This means we’re now ready to start work on getting Rakudo running on MoarVM. I don’t have any predictions just yet on precisely when we might land this; the rate of progress in the next couple of weeks, as we dig into it, will provide an indication. Reaching the point of being able to bootstrap NQP on MoarVM is a significant achievement along the way, though. While NQP is both smaller and simpler than full Perl 6, it still requires being able to execute Perl 6 grammars, eval code, do a whole range of OO-related things (including classes, roles and meta-programming), perform multiple dispatch, handle BEGIN time, and so on. These are all things that a full Perl 6 needs, so it’s very good to have them in place.

Allocating Less Cursors

Allocation profiling work by hoelzro and timotimo (I hope I remembered right; correct me if not!) indicated that both NQP and Rakudo were allocating a huge number of Cursor objects. So what are these? They are objects that keep track of parsing state. They are created as we enter a rule or token in the grammar, thrown away if it fails, or typically placed into a tree of cursors if it passes (though sometimes we only care for pass/fail and so quickly throw it away again). Naturally, we’re going to allocate quite a few of these, but 2.14 million of them being allocated while parsing Rakudo’s CORE.setting seemed decidedly excessive.

I decided to spend some time trying to understand where they all came from. NQP itself tends to be a bit easier to analyze than Rakudo, so I started there, and added some instrumentation to record the number of times each production rule or token was hit and led to allocation of a Cursor. I then used this to gather statistics on a fairly large source file from the NQP build. It started out at 284,742 Cursor allocations.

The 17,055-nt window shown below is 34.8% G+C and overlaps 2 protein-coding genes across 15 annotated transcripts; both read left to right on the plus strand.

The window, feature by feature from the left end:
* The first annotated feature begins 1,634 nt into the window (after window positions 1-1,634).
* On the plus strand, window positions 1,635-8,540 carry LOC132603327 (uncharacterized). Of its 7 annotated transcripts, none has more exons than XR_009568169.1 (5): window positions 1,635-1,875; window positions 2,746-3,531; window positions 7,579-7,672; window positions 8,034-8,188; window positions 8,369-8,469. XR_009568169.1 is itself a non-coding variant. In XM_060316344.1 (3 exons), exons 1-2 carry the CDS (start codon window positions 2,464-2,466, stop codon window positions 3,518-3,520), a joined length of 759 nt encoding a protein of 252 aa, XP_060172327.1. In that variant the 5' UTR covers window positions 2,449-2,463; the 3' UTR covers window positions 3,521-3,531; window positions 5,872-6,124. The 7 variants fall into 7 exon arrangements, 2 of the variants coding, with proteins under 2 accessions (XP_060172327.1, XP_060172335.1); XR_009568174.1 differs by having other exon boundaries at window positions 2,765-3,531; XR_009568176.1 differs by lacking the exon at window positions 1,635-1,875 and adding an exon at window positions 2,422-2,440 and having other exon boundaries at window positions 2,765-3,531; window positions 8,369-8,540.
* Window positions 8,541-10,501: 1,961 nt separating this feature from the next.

The first big win from this came when I realized that a huge number of these Cursors were just allocated and returned, to indicate failure. A Cursor is born in a failed state, and many places were just creating them and returning them without any further work, to say “I failed to match”. Thing is, failed Cursor objects all look about the same. The only thing they differ by is type, and for each Cursor type we have a ParseShared instance. Thus, it wasn’t too hard to create a shared “fail Cursor” and just look it up in a bunch of places, rather than allocating. That shaved off over 50,000 allocations. A related realization about improving MARKED and MARKER led to another 30,000 or so allocations chopped. Note that none of this really leads to overall reduced memory usage; all of these objects were quickly collectable. But allocation makes GC run more often, and thus carries some amount of runtime cost.

Further examination of the statistics showed hotspots that seemed unreasonable. The problem wasn’t that they allocated a Cursor needlessly, but rather than we should never have been calling the grammar rule in question so many times. This led to a number of grammar optimizations. In one case, just making sure that a certain rule got a declarative prefix meant the LTM mechanism could very quickly rule it out, saving 15,000 calls to the production rule, and thus cursors. The other big discovery was that the ident built-in was not having an NFA properly generated for it. This is notable because ident features in various paths in the grammar, and thus meant we were failing to quickly rule out a lot of impossible paths through the grammar using the NFA (which is the cheap way to rule things out). With a few other tweaks, all told, we were down to 172,424 Cursor allocations, just 60% of what we started out with.

The statistics for Rakudo’s CORE.setting showed we started out doing 2,196,370 Cursor allocations. Some of the fixes above also aided Rakudo directly, making a good cut into this number. However, analysis of the statistics revealed there were more wins to be had. So far, we managed to bring it down to 1,231,085 – a huge reduction. There’s likely a lot more wins to be had here, but I think we’ve picked all of the large, low-hanging fruit by now.

Rakudo Debugger on JVM

I spent some time getting the Rakudo Debugger to also work on the JVM. I’ve still got some work to do on making it easily buildable, and so it can be installed with Panda on the JVM like it can on Parrot. But the rest of the work is done, and I was able to step through programs, set breakpoints, examine variables and so forth. So, that’s another of the “things missing on the JVM port” mostly gone.

Rakudo on JVM spectest